I like painting on wood surfaces because of the texture. I use photos to get me started and once I draw lines and marks and get a composition that I like, I start adding paint. Once the paint is dry I sand off and add more paint. I continue to sand, smooth, add more paint for at least 3-4 layers.
What peaked your interest in art?
Even as a child I loved projects in school, anything that allowed me to use scissors, paper, glue and paint. I’ve enjoyed doing that for as long as I can remember. The idea of taking things apart and putting them back together in different ways is exciting to me.
How would you describe your style of art?
My art is conceptual and abstract in style. I use memories of travel and family experiences as my starting point and then turn my work in to a type of narrative for those memories. My paintings are never realistic, but you can sometimes see a consistent thread in them as obvious in my “Out to Dry 2” Series. I like working with a neutral palette and adding pops of color inspired by my experiences.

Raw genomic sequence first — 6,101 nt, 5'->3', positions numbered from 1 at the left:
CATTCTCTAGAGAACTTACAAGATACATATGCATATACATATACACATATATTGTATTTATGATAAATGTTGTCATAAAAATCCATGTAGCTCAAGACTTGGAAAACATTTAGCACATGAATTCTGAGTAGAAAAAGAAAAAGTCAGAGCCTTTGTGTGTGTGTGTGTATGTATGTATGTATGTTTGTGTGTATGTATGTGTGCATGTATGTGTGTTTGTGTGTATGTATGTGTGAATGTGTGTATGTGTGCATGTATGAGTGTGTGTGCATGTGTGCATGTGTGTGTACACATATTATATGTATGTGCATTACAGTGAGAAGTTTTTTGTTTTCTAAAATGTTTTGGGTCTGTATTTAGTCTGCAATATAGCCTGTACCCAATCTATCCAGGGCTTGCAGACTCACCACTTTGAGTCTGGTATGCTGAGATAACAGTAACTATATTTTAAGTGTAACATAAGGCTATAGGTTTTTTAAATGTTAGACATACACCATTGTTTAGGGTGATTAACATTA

Where do you gather most of the inspiration for your work?
Almost all of my inspiration comes from family experiences, family memories, traveling with family. When I travel and am away from my day-to-day environment I get swept up in the small details. For example, one of my favorite things about being in Italy was seeing the blowing laundry hanging from balconies. The beautiful green vines that attach themselves to the lines and hang off. That’s odd I know with all there is to see in Italy, but the everyday, mundane details of life are magical to me when the light hits them in a certain way. I like to refer to the laundry as life flags.
What’s your favorite piece of your own work?
I did a series of “Seed” pieces that were collages with paint, paper and fabric. This series was based on the birth and life of my son. I loved every single one of them. I related the idea of gardening with preparing the soil, watering, sprouting, nurturing, rallying after storm damage to raising children. Children have to have a strong foundation and they too weather storms as they grow and if they are nurtured and loved unconditionally, they one day bloom.
What’s an interesting fact about you or your work?
I was a dance major at Columbia College. I imagine that when I’m making a piece of art, I am choreographing a dance.
What famous artist do you most admire?
That’s a tough one. There are so many. I would have to say Helen Frankenthayler.
To learn more about Teresa Roche visit her website.
Teresa’s art will be on display at the Main Street Real Estate Gallery from October 1- December 31.